- Gum disease (Periodontitis)
- What is the difference between periodontitis and gingivitis?
- What are the stages of periodontitis?
- What are the symptoms of periodontitis?
- What are the different types of periodontitis?
- What are the causes, risk factors and prevention for periodontitis?
- How is periodontitis diagnosed and treated?
- FAQ regarding gum disease
What are the causes, risk factors and prevention for periodontitis?
What causes periodontitis?
The majority of cases of periodontitis begin with plaque (the sticky coating on your teeth that is mostly composed of bacteria). When plaque is not cleaned off the teeth through daily brushing and flossing, plaque build-up can advance, causing infection and ultimately periodontitis. The following explains this progression:
- Plaque will form on your teeth when the sugar and starch found in the food that you eat interacts with the bacteria that naturally reside in your mouth. Flossing daily (once a day is adequate) and brushing your teeth twice a day will aid in removing plaque. It is necessary to brush and floss your teeth daily as plaque re-forms at a rapid rate.
- Plaque may harden under the gum-line and form into tartar if it is not removed. Tartar, also known as calculus, has a higher quantity of bacteria and cannot be removed through brushing and flossing alone. An oral hygienist or dentist will have to professionally remove the tartar. The longer plaque and tartar remain, the more likely they are to do harm and damage to your gums and teeth.
- Plaque can lead to the mildest form of periodontitis, being gingivitis. This is the inflammation and irritation of the gums (gingiva). This condition can be reversed through sound oral hygiene practice and regular professional cleaning.
- When gum inflammation is not treated, it can result in periodontitis. Gum inflammation can cause pockets to develop and deepen between the teeth and gums when they fill with bacteria, plaque and tartar as the infection progresses. If this inflammation is left untreated and infection occurs, then these deep pocket formations can result in the loss of bone and tissue, and eventually the loss of teeth. This ongoing inflammation may also put strain on the immune system as it tries to defend itself and fight off the infection.
What are the risk and prevention factors for periodontitis?
The bacteria found in plaque are the most prominent cause of periodontitis. However, there are a number of other factors that may also have a role to play in the development of gum disease. These include medications, oral hygiene habits and some diseases. The factors that can increase the risk of gum disease developing can also worsen the infection should gum disease already be present.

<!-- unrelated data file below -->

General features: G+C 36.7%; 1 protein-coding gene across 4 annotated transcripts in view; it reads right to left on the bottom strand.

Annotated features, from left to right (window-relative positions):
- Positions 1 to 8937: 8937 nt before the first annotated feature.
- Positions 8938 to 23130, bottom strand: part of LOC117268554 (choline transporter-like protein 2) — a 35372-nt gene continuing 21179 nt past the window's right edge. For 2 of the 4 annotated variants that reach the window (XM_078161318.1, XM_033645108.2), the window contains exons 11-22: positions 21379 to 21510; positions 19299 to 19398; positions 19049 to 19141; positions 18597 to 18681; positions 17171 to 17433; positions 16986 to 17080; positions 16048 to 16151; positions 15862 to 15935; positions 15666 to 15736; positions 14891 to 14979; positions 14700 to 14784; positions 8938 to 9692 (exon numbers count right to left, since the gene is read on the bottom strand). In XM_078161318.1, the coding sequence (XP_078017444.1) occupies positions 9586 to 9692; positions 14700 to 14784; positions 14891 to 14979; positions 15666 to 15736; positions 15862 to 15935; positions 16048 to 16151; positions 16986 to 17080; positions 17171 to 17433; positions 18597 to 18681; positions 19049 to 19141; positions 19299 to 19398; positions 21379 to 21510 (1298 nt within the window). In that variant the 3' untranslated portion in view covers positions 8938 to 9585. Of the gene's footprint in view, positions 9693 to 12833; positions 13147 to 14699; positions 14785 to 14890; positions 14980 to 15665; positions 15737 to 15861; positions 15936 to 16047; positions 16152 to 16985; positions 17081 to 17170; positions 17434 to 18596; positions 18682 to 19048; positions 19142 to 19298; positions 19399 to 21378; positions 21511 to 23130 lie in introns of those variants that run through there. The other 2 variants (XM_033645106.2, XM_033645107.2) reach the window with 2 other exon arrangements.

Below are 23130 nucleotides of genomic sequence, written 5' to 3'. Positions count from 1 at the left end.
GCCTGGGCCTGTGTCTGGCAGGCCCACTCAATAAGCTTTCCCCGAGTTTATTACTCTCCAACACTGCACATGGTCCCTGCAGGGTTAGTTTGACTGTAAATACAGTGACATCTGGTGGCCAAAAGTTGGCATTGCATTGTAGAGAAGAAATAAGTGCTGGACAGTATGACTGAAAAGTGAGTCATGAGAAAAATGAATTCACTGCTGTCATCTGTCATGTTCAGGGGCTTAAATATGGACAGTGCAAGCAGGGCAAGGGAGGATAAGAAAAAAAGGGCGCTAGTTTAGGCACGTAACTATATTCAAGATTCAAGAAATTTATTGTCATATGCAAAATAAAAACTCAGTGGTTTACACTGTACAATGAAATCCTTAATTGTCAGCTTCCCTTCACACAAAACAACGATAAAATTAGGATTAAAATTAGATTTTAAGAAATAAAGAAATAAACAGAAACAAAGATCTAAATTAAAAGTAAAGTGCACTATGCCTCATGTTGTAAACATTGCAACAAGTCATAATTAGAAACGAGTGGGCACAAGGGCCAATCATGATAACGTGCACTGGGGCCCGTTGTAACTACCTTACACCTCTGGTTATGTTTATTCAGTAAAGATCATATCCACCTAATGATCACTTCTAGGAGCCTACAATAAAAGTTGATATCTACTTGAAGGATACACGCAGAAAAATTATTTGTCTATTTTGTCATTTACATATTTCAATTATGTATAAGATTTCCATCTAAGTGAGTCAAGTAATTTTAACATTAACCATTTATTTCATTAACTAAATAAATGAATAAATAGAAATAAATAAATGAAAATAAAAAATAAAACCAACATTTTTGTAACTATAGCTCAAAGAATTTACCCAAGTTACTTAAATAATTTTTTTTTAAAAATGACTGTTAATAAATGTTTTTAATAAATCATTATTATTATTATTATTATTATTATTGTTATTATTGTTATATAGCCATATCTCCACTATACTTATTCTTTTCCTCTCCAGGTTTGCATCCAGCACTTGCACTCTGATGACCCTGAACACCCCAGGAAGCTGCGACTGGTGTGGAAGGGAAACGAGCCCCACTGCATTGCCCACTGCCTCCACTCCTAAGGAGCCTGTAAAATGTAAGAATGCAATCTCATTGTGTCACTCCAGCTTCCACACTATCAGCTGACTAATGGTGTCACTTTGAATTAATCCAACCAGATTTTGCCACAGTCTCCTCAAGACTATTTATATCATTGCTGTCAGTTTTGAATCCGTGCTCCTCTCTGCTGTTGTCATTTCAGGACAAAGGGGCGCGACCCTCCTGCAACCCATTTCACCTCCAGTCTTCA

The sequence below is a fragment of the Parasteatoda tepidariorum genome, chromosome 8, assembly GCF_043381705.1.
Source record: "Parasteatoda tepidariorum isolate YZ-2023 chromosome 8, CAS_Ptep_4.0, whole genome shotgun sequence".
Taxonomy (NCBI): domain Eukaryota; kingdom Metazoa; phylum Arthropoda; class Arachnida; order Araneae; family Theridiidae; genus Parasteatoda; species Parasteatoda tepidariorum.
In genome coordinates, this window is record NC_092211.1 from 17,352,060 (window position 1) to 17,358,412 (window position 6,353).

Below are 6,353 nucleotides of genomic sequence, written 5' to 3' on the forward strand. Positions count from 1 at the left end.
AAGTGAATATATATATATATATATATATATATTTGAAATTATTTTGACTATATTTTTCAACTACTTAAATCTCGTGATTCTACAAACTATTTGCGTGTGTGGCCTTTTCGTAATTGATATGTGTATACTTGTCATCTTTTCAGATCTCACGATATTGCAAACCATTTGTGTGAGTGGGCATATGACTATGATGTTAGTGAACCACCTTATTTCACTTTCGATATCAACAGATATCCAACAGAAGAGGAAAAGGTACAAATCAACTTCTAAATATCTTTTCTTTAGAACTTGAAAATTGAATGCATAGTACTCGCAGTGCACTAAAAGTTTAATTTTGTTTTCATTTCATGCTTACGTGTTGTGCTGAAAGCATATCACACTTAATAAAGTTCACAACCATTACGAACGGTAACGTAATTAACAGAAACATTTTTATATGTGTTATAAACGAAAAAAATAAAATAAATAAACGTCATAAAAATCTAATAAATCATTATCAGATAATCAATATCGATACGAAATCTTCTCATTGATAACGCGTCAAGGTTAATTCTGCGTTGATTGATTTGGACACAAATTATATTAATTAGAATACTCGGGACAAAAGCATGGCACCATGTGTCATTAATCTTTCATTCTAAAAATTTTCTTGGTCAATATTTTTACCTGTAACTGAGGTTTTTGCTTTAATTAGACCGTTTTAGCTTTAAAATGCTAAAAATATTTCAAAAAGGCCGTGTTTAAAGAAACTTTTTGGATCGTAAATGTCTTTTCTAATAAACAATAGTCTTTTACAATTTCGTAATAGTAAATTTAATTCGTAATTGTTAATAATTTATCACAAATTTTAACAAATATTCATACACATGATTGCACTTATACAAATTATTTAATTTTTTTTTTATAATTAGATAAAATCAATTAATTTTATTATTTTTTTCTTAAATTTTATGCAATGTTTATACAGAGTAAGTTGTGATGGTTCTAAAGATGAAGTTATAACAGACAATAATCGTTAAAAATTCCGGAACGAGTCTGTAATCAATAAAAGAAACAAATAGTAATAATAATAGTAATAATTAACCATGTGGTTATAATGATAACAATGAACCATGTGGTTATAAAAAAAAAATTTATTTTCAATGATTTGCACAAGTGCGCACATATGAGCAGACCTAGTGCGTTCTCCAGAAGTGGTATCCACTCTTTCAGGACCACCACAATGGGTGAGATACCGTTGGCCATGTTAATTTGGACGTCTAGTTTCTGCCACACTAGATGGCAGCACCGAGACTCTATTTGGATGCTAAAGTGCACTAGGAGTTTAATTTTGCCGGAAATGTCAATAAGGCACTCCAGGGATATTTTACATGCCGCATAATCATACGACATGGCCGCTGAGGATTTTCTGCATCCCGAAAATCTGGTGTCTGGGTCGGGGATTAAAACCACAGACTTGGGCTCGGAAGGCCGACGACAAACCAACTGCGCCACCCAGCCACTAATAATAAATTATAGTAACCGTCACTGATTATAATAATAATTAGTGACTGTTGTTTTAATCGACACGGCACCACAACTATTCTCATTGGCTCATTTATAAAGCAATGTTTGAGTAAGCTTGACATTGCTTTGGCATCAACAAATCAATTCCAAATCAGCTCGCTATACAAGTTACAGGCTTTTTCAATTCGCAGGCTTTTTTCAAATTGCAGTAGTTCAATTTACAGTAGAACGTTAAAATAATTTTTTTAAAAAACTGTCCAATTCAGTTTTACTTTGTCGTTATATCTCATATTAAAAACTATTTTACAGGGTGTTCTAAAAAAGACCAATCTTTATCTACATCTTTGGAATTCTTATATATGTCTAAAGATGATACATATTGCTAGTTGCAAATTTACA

These contributing/risk factors include:
- Genetics – Some may be more susceptible to gum disease than others due to their genes. However, genes do not make gum disease an inevitable condition as those who have a higher chance of gum disease developing are able to control and even prevent periodontal disease through sound oral hygiene and care.
- Smoking cigarettes and the use of tobacco products – Smoking will increase your risk of developing gum disease. It will also adversely impact the infection should you smoke when you have periodontitis, as smoking may increase your resistance to treatment. If you smoke, you may find that you have more tartar build-up on your teeth and develop deeper pockets between your teeth and gums due to gum disease. The nicotine found in cigarettes can result in less blood flow to your gums, thus masking the condition until it has reached a point of considerable severity. Stopping smoking can greatly increase your chances of undergoing successful treatment and recovery.
- Crowded or misaligned teeth, bridgework or braces – If there is any kind of obstruction that makes it hard to floss and brush your teeth, your chances of infection are increased due to the formation of tartar and plaque in hard to reach areas. Your dentist or periodontist may be able to show you different techniques to apply in which you can slide the floss under your braces or clean around and between the crowded teeth. You may also be referred to an orthodontist. An orthodontist is a kind of dentist who specialises in the straightening of crooked teeth and misaligned jaws. Ultimately, any dental issue you have regarding crooked teeth, braces and bridgework should be corrected as further complications can arise because of these conditions.